Sunday, June 3, 2012
18) Skeletal Remains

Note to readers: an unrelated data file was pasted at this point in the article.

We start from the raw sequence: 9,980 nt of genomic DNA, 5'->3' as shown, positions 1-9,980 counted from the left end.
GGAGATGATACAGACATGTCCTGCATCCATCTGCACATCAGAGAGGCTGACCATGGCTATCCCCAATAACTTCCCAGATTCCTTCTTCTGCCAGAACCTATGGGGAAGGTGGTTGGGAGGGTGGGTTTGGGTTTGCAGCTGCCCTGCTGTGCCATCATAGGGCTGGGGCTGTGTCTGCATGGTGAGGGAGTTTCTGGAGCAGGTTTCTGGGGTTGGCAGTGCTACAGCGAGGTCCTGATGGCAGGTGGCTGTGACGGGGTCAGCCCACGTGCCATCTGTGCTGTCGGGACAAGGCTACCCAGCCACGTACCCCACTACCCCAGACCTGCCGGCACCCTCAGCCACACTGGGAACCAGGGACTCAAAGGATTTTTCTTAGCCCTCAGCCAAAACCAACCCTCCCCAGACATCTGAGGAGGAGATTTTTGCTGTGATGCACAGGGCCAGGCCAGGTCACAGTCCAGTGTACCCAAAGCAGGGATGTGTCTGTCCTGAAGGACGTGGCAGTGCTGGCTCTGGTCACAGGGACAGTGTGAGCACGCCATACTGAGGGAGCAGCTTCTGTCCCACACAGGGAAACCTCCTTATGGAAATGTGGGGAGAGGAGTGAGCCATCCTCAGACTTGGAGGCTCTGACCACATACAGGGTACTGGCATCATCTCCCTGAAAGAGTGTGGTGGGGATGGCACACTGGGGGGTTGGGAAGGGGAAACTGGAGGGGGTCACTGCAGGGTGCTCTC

Simon strides into the room, bends down to push aside the coffee table betwixt him and me, takes both my hands, and looks into my soul. We are old friends from long ago. We are new friends of the right now. We are sympatico souls of the evermore. Earlier Anthony and Aisha, his live-in friend, brought in a magnificent spread of prepared foods. South African 'bredie' and other delightful dishes way beyond my familiarity had been readied overnight and came in a carload of containers into the cottage. The sheer work to organize such a "we will bring dinner to you" event was momentous in itself. But the moment of seeing Simon again made it all worth it, for all of us. None of us expected his vitality and enthusiasm and even appetite. "It was as though he spent the last weeks containing his energy just for this occasion," Anthony later said to us, after Simon had left with his wife, Pauline. We were debriefing. All Aisha and Anthony's efforts and care and energy and thoughtfulness turned out to be a splendid success! Earlier that afternoon, what with Mike and Rob there, the plan was for we six boys, including Simon, to have afternoon tea, but it was not to be. Anthony's phone calls established that Simon was just not up to it. "But he wants you know that he deeply appreciates the effort and intentions and care behind your coming here today," Anthony had explained. Next to the statue of the elephant, Mike's usual generosity had filled the kitchen counter. Boerewors and melktert and rusks and Koeksisters and... Well, South Africa would have been proud of Mike's intentions to bring Simon a bit of our common heritage. And together, just then, we all realized that we just might not get to see Simon ever again. But the elephant in the room stayed still. The profound colloquialism in Afrikaans echoes volumes: "Stilbly is ook 'n antwoord"; silence is also an answer. But now, here was Simon in full measure. Skeletal, soft spoken, and forthright, he sat in the armchair next to mine and spoke openly of death and dying and his disease. He still wanted to know about our lives. He still informed about his. A window-dresser, a dishwasher, a restaurant owner, a chef, a triple restaurant owner, a dealer in African crafts, he had lived a full life. He wanted only to have some beach time, some holiday time with his beloved grown up sons, Ben and Henry, before he died. And as for an epitaph? Don't be afraid to love others or to let them love you, was his advice. He loved Morrie's quote: "If you wait until the final moment before you tell someone that you love them, you better have great timing." Ha! Simon was aware! Ashes spread everywhere. Curmudgeonly, crusty, angry, these were still some of the qualities he retained. He was incensed at injustice, racism, inequality, commercial exploitation. He still appreciated fine wine, expertly prepared food. He had brought two vintage reds for our dinner. But often nowadays, due to his cancer, food tasted like styrofoam, you know? That last rhetorical is a Simon trademark. All the time I've known him he tags his sentences with a sense of including you into his knowledge, his insight, his care. This food, he lets Aisha and Anthony know, is excellent. It is more than they've seen him eat in a very very long time. Live life now. It's short. He must have been with us for about two hours if not three. Indeed, Simon is still a force to be reckoned with. But no, he does not rage against the dying of the light. He leaves rather in gentle meander toward the door, to bid goodnight.